Jack did survive his suicide attempt. But his brain had been starved of oxygen for more than 10 minutes before he had been cut down. He had severe brain damage. Doctors told Helen Jack would be in a vegetative state for the rest of his life.

"I just remember all these people walking towards me and they said Jack had tried to hang himself," Helen said. "You can never be prepared for that."

Two years later, on March 23 this year, Jack sadly died aged 20.

For Helen, who is facing her first Christmas without her eldest son, she is still living through the consequences of Jack's battle with his mental health.

"This is the reality of it all. This is what can happen when it comes to mental health," Helen said.

"Knowing I will never see him grow up, travel the world, get married, and have children is just heartbreaking."

Mental health struggles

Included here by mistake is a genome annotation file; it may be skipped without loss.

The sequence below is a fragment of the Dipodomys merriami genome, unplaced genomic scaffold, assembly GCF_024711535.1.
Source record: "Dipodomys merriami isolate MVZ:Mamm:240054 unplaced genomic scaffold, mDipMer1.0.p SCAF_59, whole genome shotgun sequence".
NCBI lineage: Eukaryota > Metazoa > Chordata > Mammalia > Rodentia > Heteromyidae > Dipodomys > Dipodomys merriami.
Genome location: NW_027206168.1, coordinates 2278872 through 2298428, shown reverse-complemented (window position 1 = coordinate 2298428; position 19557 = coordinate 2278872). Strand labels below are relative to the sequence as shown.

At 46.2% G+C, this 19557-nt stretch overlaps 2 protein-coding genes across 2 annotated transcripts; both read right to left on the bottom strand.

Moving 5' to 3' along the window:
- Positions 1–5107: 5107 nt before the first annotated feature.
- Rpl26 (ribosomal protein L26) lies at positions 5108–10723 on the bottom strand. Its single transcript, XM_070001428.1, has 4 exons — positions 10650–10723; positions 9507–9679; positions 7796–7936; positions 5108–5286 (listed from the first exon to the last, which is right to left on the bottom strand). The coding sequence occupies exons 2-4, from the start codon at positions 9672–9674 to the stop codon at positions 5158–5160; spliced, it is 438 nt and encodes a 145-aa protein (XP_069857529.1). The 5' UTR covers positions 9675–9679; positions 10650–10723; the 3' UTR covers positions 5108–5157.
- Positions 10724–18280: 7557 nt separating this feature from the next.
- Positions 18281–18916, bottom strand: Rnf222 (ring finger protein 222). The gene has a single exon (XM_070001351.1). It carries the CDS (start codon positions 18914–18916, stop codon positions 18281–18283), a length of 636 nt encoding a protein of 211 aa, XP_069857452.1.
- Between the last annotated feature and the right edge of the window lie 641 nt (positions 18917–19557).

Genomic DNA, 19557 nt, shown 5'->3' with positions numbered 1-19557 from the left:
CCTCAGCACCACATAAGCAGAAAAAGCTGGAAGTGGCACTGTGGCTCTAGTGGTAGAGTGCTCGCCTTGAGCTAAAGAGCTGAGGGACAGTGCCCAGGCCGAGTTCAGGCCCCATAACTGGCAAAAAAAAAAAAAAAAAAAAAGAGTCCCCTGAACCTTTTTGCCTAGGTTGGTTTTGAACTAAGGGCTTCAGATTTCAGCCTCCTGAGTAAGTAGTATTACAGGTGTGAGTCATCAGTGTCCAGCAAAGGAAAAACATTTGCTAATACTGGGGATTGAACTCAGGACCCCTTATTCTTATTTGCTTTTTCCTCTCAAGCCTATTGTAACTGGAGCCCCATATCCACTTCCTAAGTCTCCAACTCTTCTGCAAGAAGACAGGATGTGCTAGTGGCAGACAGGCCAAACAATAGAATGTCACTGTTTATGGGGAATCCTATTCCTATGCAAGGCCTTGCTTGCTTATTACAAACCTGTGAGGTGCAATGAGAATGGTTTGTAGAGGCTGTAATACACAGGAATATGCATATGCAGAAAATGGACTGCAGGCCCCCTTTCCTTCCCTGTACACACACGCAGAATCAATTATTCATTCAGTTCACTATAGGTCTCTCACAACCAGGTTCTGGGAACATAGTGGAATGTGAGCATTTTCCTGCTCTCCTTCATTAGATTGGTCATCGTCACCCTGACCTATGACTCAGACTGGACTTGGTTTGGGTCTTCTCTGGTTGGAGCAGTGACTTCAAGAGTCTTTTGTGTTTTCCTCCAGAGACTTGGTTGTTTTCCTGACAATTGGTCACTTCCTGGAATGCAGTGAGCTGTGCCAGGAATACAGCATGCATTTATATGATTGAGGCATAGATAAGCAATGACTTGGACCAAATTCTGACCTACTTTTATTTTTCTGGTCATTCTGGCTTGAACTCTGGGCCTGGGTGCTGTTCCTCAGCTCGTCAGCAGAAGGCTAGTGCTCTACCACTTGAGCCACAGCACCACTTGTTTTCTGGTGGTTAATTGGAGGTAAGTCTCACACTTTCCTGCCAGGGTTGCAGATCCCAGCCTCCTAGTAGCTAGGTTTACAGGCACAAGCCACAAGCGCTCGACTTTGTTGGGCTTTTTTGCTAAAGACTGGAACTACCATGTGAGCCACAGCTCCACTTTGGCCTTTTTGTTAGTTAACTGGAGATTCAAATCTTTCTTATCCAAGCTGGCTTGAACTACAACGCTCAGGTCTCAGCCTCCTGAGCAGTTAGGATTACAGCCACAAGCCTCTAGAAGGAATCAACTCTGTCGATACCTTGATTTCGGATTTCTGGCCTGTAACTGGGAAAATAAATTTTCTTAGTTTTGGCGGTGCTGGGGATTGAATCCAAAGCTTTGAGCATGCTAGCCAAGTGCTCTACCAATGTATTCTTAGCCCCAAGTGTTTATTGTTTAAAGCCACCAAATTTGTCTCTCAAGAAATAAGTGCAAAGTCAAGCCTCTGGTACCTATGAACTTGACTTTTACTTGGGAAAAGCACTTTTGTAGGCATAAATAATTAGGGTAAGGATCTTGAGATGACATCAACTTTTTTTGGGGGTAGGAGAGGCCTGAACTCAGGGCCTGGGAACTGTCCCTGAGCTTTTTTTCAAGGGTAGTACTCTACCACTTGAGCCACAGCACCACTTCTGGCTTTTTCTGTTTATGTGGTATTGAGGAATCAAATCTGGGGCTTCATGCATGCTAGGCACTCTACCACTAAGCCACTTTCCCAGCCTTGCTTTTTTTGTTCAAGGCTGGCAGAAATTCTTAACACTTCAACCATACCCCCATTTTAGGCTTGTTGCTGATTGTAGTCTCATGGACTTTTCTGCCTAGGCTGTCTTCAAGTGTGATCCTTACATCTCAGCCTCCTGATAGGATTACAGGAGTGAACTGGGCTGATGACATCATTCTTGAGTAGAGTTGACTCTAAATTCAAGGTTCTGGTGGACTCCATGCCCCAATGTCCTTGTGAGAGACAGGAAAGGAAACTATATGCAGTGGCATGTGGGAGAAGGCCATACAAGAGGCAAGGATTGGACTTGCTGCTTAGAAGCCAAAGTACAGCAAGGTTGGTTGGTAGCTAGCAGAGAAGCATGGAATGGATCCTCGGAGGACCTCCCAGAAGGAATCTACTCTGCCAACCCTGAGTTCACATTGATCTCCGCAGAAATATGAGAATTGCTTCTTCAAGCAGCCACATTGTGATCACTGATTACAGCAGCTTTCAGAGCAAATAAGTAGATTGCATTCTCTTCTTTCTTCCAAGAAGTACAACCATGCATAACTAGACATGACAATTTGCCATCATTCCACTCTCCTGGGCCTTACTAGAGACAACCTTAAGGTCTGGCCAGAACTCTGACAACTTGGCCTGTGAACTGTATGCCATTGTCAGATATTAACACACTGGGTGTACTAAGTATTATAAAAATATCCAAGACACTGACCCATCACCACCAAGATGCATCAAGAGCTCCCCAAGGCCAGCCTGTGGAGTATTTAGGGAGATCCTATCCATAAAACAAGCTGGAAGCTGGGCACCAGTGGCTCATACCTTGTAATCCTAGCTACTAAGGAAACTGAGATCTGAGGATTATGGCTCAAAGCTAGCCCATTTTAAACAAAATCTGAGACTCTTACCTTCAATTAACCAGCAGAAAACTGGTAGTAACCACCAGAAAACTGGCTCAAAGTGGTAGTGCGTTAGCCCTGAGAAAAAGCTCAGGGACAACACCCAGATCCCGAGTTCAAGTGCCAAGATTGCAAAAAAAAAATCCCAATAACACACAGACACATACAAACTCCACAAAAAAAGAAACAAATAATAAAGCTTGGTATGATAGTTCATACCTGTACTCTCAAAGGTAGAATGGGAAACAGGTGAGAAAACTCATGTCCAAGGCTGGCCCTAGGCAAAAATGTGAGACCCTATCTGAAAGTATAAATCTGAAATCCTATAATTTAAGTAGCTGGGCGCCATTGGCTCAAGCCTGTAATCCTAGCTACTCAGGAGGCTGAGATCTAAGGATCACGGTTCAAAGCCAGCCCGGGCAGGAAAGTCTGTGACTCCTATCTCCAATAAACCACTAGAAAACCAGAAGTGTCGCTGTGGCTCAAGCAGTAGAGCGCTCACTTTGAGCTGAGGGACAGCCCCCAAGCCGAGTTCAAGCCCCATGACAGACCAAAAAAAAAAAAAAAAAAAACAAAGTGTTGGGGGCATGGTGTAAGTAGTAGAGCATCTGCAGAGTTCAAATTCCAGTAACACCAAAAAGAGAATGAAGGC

Jack had a close bond with his twin sister Lucy
Seeing Jack left brain damaged has been especially hard on Lucy

That day in March was not the first time Jack had attempted to end his own life – he had taken two overdoses before, once at school and again at home.

Jack had struggled with his mental health ever since he was a young boy and had been diagnosed with borderline personality disorder (BPD) aged just 14.

He had struggled to cope through school, which Helen partly puts down to the death of his grandparents and her divorce from his father in 2012. But that did not explain his uncontrollable rage, which could sometimes lead to him trashing rooms, cutting himself, and punching walls to purposely break his hands.